The hidden object game Righteous Kill 2: Revenge of the Poet Killer continues the story of Erica, an NYPD Detective who belongs to the specialized Vigilante Unit. This time, she’s on the trail of the Poet Killer, a madman who enjoys leaving tantalizing notes behind at the scenes of his crimes.
Like the first Righteous Kill game, Righteous Kill 2 has very little to do with the film of the same name starring Robert De Niro and Al Pacino. Think of it as a direct sequel to the Righteous Kill game rather than any kind of nod to the movie.
You’ll search for clues by visiting various locations, such as a warehouse, office, and Chinatown, and finding the list of objects in each. Most scenes have hotspots that you can click on to zoom in on part of the scene, and occasionally you’ll find key items that can be added to your inventory and used in a scene (such as using a cotton swab to take a blood sample). There’s no timer, and hints are unlimited with a short recharge time in between uses.
In between hidden object searches you’ll have to do things like dust for fingerprints, re-assemble torn documents, and compare bullets in the ballistics lab. There’s also a unique four-way spot-the-difference challenge where you have to compare footage from four different security cameras. This was one of my favorite of the game’s activities.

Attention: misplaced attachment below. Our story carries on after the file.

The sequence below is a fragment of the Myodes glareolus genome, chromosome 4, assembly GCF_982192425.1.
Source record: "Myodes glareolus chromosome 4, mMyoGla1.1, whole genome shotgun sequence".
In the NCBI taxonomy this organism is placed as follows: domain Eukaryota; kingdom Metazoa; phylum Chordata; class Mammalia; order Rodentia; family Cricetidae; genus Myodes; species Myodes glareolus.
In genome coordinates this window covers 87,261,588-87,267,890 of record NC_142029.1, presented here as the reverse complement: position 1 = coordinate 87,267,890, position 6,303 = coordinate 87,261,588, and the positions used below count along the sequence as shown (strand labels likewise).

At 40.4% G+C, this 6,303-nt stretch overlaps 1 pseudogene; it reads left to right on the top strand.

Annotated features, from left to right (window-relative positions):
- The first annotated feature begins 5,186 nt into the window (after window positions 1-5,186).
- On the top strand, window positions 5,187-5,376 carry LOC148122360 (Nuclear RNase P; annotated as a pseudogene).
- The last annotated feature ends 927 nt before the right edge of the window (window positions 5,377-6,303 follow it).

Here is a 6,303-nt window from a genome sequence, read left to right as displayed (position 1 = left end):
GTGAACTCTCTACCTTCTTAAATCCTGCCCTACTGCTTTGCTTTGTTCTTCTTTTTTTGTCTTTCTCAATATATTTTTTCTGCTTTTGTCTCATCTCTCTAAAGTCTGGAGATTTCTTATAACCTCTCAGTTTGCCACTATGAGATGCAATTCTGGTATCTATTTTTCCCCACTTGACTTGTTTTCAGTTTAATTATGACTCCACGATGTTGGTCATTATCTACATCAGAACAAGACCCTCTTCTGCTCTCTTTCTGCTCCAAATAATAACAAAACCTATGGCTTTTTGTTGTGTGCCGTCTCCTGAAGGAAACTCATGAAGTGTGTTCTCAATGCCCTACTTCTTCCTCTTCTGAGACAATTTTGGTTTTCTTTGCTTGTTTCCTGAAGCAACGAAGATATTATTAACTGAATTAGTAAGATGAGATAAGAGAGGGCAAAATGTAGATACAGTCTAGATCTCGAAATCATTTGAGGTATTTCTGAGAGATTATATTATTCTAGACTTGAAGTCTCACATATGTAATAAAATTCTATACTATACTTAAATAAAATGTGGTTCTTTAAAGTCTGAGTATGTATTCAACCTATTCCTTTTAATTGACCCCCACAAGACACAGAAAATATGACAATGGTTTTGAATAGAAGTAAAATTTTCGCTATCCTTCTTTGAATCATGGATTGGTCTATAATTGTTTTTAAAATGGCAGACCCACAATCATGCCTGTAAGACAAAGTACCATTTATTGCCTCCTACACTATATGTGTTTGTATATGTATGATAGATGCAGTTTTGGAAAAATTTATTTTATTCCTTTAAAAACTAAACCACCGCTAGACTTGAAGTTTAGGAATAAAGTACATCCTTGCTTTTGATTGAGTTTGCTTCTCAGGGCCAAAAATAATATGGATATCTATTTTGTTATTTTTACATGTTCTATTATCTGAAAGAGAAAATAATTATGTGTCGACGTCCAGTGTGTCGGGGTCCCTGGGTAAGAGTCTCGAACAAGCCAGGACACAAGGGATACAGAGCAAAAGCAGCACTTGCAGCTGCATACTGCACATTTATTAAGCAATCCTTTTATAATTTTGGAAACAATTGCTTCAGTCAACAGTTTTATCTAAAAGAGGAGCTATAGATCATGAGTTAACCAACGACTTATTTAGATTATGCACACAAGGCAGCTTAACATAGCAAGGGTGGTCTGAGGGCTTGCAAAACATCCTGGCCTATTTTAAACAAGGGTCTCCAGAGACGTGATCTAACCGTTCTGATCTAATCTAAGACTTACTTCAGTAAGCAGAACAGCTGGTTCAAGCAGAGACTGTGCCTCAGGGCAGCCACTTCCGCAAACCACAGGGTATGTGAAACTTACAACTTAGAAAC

With 11 chapters each divided into several scenes to investigate, Righteous Kill 2 is a much longer game than its predecessor, which was criticized for being on the short side. Righteous Kill 2 definitely isn’t short (expect at least four or five hours of gameplay), but a couple of hours in and the game starts to feel padded and repetitive.
In the latter half of the game you’ll find yourself retreading the same scenes over and over again, searching for a seemingly endless array of guns, folders, pens and drugs. I found myself losing faith in Erica and her team as they wandered around the city picking up stereos, scissors and flags while the body count kept growing. The dialogue wasn’t so much illustrating a story as merely serving as an excuse to shuttle the player from one hidden object search to the next. The cutscenes were very basic too – there’s no animation to them, just cut-outs of people as the camera pans around.
Another minor annoyance is the hint system, which insisted on revealing the location of hotpots (over and over again) instead of items.
Righteous Kill 2: Revenge of the Poet Killer is better than the first game, but still feels mediocre compared to what else is on the market. It starts off pleasantly enough, unfortunately seeming to lose focus and steam towards the end instead of building towards an interesting ending. There’s enough to satisfy hidden object fiends, but don’t go in expecting the next Mystery Case Files or Women’s Murder Club.